Staff Picks

Television is the New Television: The Unexpected Triumph of Old Media in the Digital Age

July 21, 2015


Michael Wolff's new book details why the television industry, despite presentation changes, still reigns supreme.

For sixty years, television, given massive generational, behavioral, and technological shifts, has managed to change... not so much (the world still sits in front of a television). And yet it is always, no matter its continued success, ubiquity, and cultural centrality, about to be swept away.

A few years back I was watching Game 1 of the 2011 Major League Baseball League Championship Series—the Brewers versus the *!&%$^# Cardinals—with my wife. As was customary, we both had our laptops, me with Twitter open, she with Facebook glaring back at her. Twitter for me was a way to experience the game with a community that values advanced statistical analysis that also happens to be pretty hilarious. My wife prefers Facebook, and would go back-and-forth with her brother and sister-in-law and most of her fellow Milwaukee Facebook travelers. In essence, we were sharing a live television experience with tens and hundreds of people, all through newish technologies and communication platforms.

At this very time in recent history, seemingly every media source, print or online, was chock full of prognostications of the digital revolution slowly but surely finishing off its takeover of traditional media by finally toppling television. These predictions were not new, but it seemed to me at the time they had reached their apex.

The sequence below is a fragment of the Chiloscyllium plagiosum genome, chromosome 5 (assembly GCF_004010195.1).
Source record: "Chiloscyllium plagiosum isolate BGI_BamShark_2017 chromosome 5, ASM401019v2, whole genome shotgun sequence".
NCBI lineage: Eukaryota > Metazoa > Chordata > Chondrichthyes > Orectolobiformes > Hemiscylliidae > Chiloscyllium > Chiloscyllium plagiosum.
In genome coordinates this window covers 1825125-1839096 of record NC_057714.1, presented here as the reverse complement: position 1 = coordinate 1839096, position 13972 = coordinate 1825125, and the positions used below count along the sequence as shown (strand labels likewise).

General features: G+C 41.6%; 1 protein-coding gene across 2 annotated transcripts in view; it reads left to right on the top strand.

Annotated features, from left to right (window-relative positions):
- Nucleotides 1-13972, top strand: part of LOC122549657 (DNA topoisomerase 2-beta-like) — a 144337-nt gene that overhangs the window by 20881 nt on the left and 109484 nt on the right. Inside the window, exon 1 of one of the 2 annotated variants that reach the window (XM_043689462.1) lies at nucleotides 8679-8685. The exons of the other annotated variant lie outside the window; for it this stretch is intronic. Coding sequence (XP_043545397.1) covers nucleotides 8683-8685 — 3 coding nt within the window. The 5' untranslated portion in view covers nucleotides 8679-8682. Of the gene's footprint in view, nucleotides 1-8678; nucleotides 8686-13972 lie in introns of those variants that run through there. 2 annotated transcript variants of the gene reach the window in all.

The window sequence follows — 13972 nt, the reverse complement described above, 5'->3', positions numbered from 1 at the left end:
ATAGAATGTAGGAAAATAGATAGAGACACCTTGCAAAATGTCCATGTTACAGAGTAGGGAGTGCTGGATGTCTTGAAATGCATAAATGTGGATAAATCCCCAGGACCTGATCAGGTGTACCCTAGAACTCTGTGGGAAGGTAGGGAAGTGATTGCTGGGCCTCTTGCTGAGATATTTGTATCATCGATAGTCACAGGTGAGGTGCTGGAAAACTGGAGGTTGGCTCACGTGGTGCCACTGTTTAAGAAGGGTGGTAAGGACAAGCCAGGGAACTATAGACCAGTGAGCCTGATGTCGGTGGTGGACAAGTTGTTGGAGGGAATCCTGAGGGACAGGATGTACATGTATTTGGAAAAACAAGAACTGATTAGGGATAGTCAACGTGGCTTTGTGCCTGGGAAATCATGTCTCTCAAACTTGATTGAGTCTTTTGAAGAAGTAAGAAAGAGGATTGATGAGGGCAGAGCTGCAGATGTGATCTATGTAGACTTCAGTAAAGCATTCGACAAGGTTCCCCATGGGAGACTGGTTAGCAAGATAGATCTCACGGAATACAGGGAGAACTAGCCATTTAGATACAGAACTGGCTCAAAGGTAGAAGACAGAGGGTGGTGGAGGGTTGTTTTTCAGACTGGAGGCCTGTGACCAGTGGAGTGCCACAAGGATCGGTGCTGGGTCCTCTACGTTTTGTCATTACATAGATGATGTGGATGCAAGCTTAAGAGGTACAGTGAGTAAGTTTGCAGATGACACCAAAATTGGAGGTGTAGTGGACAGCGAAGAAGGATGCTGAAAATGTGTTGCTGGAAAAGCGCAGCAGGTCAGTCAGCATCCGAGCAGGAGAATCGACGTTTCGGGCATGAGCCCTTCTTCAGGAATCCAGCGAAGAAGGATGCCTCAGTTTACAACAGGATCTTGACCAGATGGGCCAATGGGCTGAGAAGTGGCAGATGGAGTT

Shortly after Twitter and Facebook erupted following an improbable home run from one of the worst everyday players in baseball history—Yuni Betancourt—and I couldn't help but notice something: digital and social platforms were not destroying television; they were feeding it. They were offering me and my wife some semblance of a long-since-dismantled monocultural experience akin to what our grandparents experienced praying to The Ed Sullivan show every week. Four years later, this shared cultural experience is ubiquitous. The Mad Men finale, Super Bowl, Grammys, and most recently the Women's World Cup—fundamental television experiences—all benefited from millions of people simultaneously tweeting while watching. What's more, these very digital and social platforms are not only feeding television, they are becoming television—not the physical TV that sits in our living rooms, but the television industry and the experience of watching its product, regardless of how we're watching its product.

These experiences, and this reversion back to television fundamentals by digital media, is at the heart of Michael Wolff's new book, Television Is the New Television.  

For consumers, the digital promise was the democratization of information. This promise proved mostly true, for better or for worse (and there is a lot of worse mixed in with the better—see: Reddit). No monolith controlled information anymore, primarily because reader behavior evolved with technological capacity—we have news at our fingertips 24 hours a day, so why would we subscribe to a newspaper?  

The promise for business, while not quite an unmitigated disaster, resulted in a fractured ecosystem driven by dog-and-pony tricks and tactics based on algorithms that change at the whim of traffic distributors—the only way to sell advertising is to generate traffic; the only way to generate traffic is to game systems. And because gaming systems is not a static skill, nobody owns their audience. Audiences arrive at websites not because they are destinations but because Netscape or Yahoo or Google or Facebook or Twitter get them there. Web traffic is beholden to these traffic distributors and websites can't sell their audience because, in reality, no website really has an audience... not anymore, at least. Furthermore, because news and information is digested almost by happenstance by readers with increasingly divided attention, the content, what was once king, is becoming even by the most reputable media sources continuously watered down to digestible, quickly-consumed bites, and bytes.